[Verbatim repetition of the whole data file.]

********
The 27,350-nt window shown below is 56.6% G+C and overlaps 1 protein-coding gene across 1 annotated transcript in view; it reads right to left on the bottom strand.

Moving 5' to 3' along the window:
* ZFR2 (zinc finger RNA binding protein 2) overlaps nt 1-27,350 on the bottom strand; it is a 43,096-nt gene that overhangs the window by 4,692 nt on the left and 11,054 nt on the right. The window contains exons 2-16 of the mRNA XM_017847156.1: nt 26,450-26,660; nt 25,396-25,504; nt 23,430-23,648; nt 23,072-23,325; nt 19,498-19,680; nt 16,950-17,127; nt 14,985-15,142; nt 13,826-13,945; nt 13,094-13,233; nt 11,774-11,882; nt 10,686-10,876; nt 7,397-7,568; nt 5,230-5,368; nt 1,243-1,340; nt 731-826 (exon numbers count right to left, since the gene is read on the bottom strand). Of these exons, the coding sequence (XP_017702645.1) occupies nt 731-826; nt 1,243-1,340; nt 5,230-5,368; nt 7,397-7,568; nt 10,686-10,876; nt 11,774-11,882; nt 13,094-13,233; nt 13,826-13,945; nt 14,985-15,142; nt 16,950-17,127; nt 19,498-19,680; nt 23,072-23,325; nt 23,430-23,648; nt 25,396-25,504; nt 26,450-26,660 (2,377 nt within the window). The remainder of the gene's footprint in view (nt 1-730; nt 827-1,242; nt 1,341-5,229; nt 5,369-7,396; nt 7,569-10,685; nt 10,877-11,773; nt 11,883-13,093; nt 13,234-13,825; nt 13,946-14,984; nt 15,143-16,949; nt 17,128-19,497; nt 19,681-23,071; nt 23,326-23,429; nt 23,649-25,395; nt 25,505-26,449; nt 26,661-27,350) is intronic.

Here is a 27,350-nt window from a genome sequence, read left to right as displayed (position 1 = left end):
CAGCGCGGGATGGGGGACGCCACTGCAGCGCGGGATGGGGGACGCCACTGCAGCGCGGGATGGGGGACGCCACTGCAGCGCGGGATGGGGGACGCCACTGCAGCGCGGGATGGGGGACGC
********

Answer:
The 27,350-nt window shown below is 56.6% G+C and overlaps 1 protein-coding gene across 1 annotated transcript in view; it reads right to left on the bottom strand.

Moving 5' to 3' along the window:
* ZFR2 (zinc finger RNA binding protein 2) overlaps nt 1-27,350 on the bottom strand; it is a 43,096-nt gene that overhangs the window by 4,692 nt on the left and 11,054 nt on the right. The window contains exons 2-16 of the mRNA XM_017847156.1: nt 26,450-26,660; nt 25,396-25,504; nt 23,430-23,648; nt 23,072-23,325; nt 19,498-19,680; nt 16,950-17,127; nt 14,985-15,142; nt 13,826-13,945; nt 13,094-13,233; nt 11,774-11,882; nt 10,686-10,876; nt 7,397-7,568; nt 5,230-5,368; nt 1,243-1,340; nt 731-826 (exon numbers count right to left, since the gene is read on the bottom strand). Of these exons, the coding sequence (XP_017702645.1) occupies nt 731-826; nt 1,243-1,340; nt 5,230-5,368; nt 7,397-7,568; nt 10,686-10,876; nt 11,774-11,882; nt 13,094-13,233; nt 13,826-13,945; nt 14,985-15,142; nt 16,950-17,127; nt 19,498-19,680; nt 23,072-23,325; nt 23,430-23,648; nt 25,396-25,504; nt 26,450-26,660 (2,377 nt within the window). The remainder of the gene's footprint in view (nt 1-730; nt 827-1,242; nt 1,341-5,229; nt 5,369-7,396; nt 7,569-10,685; nt 10,877-11,773; nt 11,883-13,093; nt 13,234-13,825; nt 13,946-14,984; nt 15,143-16,949; nt 17,128-19,497; nt 19,681-23,071; nt 23,326-23,429; nt 23,649-25,395; nt 25,505-26,449; nt 26,661-27,350) is intronic.

Here is a 27,350-nt window from a genome sequence, read left to right as displayed (position 1 = left end):
CAGCGCGGGATGGGGGACGCCACTGCAGCGCGGGATGGGGGACGCCACTGCAGCGCGGGATGGGGGACGCCACTGCAGCGCGGGATGGGGGACGCCACTGCAGCGCGGGATGGGGGACGC